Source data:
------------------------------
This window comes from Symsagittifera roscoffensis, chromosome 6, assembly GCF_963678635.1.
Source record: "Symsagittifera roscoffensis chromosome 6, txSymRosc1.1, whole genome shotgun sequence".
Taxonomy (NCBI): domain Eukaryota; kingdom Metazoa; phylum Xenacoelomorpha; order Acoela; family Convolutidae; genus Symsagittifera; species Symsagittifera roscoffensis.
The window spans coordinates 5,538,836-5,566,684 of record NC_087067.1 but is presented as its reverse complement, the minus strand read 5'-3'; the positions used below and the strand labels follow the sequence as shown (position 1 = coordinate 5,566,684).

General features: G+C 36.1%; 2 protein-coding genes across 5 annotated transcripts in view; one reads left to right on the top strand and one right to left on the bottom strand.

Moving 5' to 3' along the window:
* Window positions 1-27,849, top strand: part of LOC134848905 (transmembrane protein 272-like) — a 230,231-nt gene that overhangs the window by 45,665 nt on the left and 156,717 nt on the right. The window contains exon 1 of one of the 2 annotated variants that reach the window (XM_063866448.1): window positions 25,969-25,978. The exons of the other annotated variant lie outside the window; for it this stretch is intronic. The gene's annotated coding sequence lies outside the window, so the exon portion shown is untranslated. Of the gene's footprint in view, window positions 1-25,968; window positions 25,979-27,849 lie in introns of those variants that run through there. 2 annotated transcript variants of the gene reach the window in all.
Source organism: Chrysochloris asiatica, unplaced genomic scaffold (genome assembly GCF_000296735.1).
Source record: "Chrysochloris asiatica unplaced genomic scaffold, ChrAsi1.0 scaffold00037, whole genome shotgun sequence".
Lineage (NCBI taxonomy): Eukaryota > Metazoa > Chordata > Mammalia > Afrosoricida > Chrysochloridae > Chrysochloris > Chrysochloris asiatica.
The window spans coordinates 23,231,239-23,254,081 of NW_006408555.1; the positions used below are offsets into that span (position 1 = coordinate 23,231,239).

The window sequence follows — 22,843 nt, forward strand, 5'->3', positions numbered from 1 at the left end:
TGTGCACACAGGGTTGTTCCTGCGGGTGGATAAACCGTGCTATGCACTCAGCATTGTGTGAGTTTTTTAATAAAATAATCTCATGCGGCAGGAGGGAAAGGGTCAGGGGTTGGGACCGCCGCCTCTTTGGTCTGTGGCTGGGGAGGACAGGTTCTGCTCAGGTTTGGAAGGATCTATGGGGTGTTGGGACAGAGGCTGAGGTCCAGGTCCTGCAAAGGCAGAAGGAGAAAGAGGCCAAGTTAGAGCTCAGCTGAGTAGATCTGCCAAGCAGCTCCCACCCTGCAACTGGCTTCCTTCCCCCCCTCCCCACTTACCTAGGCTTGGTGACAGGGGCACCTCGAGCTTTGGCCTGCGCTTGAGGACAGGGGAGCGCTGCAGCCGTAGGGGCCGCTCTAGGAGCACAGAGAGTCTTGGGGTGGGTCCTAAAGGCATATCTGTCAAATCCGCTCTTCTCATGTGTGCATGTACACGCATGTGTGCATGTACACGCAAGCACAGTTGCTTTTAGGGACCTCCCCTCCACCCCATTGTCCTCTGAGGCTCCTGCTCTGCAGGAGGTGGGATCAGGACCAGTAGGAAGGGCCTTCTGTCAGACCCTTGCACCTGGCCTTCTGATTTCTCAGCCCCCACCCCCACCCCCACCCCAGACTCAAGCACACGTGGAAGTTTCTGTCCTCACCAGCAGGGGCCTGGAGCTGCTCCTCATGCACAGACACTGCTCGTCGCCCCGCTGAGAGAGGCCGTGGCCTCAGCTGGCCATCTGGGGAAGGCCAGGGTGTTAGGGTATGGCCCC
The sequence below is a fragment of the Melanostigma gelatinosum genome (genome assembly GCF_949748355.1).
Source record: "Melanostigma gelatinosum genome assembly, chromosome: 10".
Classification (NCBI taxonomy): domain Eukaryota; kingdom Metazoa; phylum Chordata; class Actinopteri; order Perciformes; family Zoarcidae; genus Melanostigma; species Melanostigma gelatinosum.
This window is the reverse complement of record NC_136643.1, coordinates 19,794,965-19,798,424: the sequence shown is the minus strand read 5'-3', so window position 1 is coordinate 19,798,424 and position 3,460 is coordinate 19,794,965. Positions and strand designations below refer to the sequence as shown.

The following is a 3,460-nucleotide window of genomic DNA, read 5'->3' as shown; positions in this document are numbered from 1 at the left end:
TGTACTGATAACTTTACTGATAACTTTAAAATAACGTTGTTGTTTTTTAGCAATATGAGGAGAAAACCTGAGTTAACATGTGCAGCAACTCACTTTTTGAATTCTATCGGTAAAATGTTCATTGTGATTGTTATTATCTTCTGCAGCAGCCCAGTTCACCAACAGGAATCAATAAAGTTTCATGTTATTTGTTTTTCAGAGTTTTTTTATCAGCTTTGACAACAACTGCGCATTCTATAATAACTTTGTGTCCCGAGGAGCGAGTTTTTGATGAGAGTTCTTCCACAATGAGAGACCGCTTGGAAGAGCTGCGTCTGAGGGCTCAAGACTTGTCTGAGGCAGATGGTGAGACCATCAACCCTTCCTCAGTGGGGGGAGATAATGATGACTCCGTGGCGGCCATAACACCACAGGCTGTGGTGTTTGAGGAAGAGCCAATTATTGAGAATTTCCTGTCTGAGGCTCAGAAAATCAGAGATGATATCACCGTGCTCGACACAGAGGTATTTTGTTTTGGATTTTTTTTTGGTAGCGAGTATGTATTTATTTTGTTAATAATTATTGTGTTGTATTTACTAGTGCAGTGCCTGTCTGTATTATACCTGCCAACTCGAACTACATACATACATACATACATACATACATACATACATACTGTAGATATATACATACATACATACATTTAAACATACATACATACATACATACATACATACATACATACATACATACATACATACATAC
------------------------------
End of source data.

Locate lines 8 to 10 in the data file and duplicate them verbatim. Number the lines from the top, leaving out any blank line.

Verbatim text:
Source organism: Chrysochloris asiatica, unplaced genomic scaffold (genome assembly GCF_000296735.1).
Source record: "Chrysochloris asiatica unplaced genomic scaffold, ChrAsi1.0 scaffold00037, whole genome shotgun sequence".
Lineage (NCBI taxonomy): Eukaryota > Metazoa > Chordata > Mammalia > Afrosoricida > Chrysochloridae > Chrysochloris > Chrysochloris asiatica.